When she first saw the word, Larissa Davila was sure it must have been a mistake. The “x” glued to the end of her familiar “Latino/a” looked entirely out of place.
After hearing and seeing the term several times since, Davila has learned the meaning of the term that has gained popularity over the last two decades. As Merriam-Webster defines it, “Latinx” is a gender-neutral term, mainly used to describe Latin Americans.
Though Davila, like some other members of Austin’s Hispanic community, is still uncertain about the term’s place in relation to her own identity, she recognizes its potential as a descriptor.
“It seems to be something that is very ‘in,’” said Davila, the executive director of Austin-based nonprofit organization Amhiga Hispana. “It’s not my favorite term, yet I use it because it’s popular.”
Though Davila said the term may be gender-inclusive, she also said the term groups together all Latin Americans in an effort to save time and space.
“(It’s) like sending voice messages instead of text messages,” Davila said. “It is a practical thing, but I don’t appreciate it, and if I don’t have to use it, I would rather not.”
Davila said she used the term begrudgingly on Nov. 4 for the Latino Arts, Culture and Education organization’s Noche de Letras: 2017 Latinx Lit Fest, a supplemental event for the Hispanic community during the Texas Book Festival weekend. Though she said she realizes the word’s popularity with the young, bilingual and Hispanic community, she tries to avoid it because it represents a bundle.
But for some Hispanics, such as UT alumna Veronica Rivera-Negron, “Latinx” is a much-needed term of acceptance and inclusion. Rivera-Negron said she first heard the term as a graduate student and immediately began using it to rebel against the status quo and bring attention to the overlooked stories of people with disabilities or different skin tones within the Latino/a community.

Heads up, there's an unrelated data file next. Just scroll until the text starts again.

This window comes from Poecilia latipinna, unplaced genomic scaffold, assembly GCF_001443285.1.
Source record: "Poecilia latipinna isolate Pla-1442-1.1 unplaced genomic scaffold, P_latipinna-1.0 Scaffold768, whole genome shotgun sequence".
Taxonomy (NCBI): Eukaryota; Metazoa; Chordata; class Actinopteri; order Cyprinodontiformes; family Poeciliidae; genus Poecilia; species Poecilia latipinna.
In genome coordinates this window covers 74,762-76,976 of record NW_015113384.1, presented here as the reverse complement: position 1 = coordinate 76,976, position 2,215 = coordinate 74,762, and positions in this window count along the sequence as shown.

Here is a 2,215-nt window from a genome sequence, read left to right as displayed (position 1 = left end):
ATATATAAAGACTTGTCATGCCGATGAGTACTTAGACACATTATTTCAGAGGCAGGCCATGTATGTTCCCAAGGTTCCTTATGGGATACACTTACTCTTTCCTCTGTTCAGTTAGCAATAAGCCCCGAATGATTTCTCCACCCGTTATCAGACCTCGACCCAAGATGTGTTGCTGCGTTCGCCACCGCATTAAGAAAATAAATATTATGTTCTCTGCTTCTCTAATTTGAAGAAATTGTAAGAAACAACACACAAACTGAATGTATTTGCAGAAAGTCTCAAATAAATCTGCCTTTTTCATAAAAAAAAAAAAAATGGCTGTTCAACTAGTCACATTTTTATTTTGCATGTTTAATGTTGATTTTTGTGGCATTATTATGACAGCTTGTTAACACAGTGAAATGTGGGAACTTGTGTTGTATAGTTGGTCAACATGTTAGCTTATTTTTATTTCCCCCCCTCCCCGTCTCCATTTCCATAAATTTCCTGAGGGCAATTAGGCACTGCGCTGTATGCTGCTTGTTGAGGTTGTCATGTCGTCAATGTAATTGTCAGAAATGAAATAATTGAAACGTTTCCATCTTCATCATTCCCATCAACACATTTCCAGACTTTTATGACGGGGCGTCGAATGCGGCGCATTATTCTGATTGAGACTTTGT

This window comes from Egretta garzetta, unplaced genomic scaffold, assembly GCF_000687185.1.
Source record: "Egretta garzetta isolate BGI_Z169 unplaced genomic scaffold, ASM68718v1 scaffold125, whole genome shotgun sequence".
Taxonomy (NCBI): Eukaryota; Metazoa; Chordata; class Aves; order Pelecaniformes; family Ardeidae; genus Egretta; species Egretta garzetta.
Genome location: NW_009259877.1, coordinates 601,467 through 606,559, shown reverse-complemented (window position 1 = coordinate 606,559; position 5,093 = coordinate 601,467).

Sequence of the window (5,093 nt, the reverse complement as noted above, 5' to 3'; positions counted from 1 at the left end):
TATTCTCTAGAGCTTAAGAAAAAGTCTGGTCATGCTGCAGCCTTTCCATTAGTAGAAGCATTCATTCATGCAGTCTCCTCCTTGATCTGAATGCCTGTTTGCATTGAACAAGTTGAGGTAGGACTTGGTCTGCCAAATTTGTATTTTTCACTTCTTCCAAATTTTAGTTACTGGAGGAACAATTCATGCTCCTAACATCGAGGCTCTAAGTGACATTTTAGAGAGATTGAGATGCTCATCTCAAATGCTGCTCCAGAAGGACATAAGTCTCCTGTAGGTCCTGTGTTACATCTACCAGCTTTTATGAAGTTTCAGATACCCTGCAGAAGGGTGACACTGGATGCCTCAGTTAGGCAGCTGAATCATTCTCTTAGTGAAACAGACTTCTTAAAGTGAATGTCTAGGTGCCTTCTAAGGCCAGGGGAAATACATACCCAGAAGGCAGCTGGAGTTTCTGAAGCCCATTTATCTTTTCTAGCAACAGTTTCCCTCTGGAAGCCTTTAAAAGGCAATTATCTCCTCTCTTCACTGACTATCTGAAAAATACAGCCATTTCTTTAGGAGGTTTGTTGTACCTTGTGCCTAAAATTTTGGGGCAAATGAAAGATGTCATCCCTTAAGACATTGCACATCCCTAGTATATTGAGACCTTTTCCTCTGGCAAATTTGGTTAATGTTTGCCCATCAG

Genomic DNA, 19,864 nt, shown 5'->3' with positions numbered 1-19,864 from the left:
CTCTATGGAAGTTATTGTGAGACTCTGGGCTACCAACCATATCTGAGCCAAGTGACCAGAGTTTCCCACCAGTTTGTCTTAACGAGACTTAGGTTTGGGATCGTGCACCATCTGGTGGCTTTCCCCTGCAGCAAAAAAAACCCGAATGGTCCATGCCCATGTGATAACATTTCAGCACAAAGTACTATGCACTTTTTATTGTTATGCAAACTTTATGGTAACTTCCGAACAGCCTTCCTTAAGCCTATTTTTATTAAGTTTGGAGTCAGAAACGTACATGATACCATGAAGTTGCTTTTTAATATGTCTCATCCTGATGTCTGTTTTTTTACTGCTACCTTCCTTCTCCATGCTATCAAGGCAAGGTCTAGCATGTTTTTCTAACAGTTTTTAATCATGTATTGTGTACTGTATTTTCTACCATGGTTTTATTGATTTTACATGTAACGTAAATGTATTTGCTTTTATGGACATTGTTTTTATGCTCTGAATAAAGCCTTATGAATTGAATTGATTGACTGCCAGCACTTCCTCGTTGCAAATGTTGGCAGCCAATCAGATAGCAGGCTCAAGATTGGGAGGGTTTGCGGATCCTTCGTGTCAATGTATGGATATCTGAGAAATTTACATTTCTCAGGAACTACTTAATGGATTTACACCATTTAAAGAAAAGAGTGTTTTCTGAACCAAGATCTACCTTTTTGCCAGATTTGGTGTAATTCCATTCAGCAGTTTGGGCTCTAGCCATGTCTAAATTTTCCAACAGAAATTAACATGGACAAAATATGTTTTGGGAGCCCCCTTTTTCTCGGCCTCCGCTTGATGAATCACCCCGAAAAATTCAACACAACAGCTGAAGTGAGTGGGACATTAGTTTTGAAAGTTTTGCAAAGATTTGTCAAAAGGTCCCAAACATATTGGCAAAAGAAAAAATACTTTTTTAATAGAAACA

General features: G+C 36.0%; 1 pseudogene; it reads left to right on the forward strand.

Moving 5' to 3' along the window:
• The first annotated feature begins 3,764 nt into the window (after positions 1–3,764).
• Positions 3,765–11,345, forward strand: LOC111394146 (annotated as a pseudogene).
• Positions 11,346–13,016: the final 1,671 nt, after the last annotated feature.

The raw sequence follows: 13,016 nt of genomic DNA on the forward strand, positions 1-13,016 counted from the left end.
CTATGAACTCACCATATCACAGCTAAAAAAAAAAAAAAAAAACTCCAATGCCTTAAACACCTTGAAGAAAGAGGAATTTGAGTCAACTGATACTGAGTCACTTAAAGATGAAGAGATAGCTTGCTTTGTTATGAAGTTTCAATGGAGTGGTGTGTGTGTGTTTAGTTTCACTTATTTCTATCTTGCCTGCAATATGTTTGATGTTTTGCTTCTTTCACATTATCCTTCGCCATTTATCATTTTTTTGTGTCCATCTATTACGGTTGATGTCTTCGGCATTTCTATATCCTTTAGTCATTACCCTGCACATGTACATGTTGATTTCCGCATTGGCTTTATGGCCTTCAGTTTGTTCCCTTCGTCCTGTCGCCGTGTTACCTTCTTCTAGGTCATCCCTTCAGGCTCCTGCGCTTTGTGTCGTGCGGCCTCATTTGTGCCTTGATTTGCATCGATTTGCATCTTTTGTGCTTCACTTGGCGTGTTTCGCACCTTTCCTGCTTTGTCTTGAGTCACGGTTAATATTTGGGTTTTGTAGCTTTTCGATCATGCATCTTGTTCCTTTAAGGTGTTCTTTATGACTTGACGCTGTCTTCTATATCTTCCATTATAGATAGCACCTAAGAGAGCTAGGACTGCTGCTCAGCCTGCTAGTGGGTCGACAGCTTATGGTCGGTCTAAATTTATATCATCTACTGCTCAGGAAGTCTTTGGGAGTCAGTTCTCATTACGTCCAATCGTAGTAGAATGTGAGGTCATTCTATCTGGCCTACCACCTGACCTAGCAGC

“The term is a binary between male and female with the Latino and Latina words, and the ‘x’ (is) a way of encompassing more voices and more people,” Rivera-Negron said. Additionally, Rivera-Negron, who also participated in the Latinx Lit Fest, said she wants people to remember there are a lot of voices we could have as part of a Latina event that might not identify as Latina. She said any specificity lost is made up for with the identities encompassed.
Martha Cotera, a prominent Austin-based Chicana activist, said “Latinx,” in addition to recognizing different gender identities, is an inclusive term for the growing population of non-Mexican Hispanics in the U.S. When she first heard the term, she thought it was a good way of integrating the different nationalities and origins present in the area.
“We have a lot of citizens from Central America and a lot of people from South America as well,” Cotera said. “It makes sense to me.”
According to a study conducted by the Pew Research Center, the number of non-Mexican Hispanics in the U.S. makes up 37 percent of the population as of 2015. Cotera said to her, the “x” means being all-inclusive of these different cultural identities that form a part of a broader Hispanic community.
As a native of Puerto Rico, Rivera-Negron said she didn’t use the term “Latina” until she came to Texas to continue her studies and used to refer to herself only as “Puerto Rican.” But once she began using it, Rivera-Negron said, “Latina” made her feel like part of a bigger community. Now, she hopes “Latinx” will have a
Regardless of which communities the term is meant to include, Rivera-Negron said “Latinx” can become an empty or false promise if not followed up with actions.